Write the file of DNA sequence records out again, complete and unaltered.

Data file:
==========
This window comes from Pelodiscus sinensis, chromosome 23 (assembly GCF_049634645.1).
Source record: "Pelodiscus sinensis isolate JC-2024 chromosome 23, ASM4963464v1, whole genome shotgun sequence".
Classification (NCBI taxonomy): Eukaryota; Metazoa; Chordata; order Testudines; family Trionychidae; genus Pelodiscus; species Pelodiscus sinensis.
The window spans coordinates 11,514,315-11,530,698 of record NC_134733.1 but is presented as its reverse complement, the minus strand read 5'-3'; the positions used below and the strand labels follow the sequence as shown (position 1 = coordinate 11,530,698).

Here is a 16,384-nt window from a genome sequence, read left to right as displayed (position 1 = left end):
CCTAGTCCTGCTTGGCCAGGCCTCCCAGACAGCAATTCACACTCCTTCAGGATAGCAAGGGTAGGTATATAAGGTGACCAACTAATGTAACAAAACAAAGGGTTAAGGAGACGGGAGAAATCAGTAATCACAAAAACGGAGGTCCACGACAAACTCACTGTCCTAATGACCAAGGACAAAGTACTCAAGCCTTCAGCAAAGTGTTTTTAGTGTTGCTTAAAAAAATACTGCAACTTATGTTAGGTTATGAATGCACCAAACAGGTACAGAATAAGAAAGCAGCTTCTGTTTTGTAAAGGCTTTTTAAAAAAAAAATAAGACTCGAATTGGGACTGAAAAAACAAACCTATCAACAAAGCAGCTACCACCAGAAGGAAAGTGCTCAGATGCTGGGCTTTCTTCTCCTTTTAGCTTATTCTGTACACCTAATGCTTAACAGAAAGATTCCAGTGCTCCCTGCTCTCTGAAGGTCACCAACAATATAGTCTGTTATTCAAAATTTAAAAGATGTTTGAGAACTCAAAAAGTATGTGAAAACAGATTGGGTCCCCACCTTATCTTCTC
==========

This window comes from Pelodiscus sinensis, chromosome 23 (assembly GCF_049634645.1).
Source record: "Pelodiscus sinensis isolate JC-2024 chromosome 23, ASM4963464v1, whole genome shotgun sequence".
Classification (NCBI taxonomy): Eukaryota; Metazoa; Chordata; order Testudines; family Trionychidae; genus Pelodiscus; species Pelodiscus sinensis.
The window spans coordinates 11,514,315-11,530,698 of record NC_134733.1 but is presented as its reverse complement, the minus strand read 5'-3'; the positions used below and the strand labels follow the sequence as shown (position 1 = coordinate 11,530,698).

Here is a 16,384-nt window from a genome sequence, read left to right as displayed (position 1 = left end):
CCTAGTCCTGCTTGGCCAGGCCTCCCAGACAGCAATTCACACTCCTTCAGGATAGCAAGGGTAGGTATATAAGGTGACCAACTAATGTAACAAAACAAAGGGTTAAGGAGACGGGAGAAATCAGTAATCACAAAAACGGAGGTCCACGACAAACTCACTGTCCTAATGACCAAGGACAAAGTACTCAAGCCTTCAGCAAAGTGTTTTTAGTGTTGCTTAAAAAAATACTGCAACTTATGTTAGGTTATGAATGCACCAAACAGGTACAGAATAAGAAAGCAGCTTCTGTTTTGTAAAGGCTTTTTAAAAAAAAAATAAGACTCGAATTGGGACTGAAAAAACAAACCTATCAACAAAGCAGCTACCACCAGAAGGAAAGTGCTCAGATGCTGGGCTTTCTTCTCCTTTTAGCTTATTCTGTACACCTAATGCTTAACAGAAAGATTCCAGTGCTCCCTGCTCTCTGAAGGTCACCAACAATATAGTCTGTTATTCAAAATTTAAAAGATGTTTGAGAACTCAAAAAGTATGTGAAAACAGATTGGGTCCCCACCTTATCTTCTC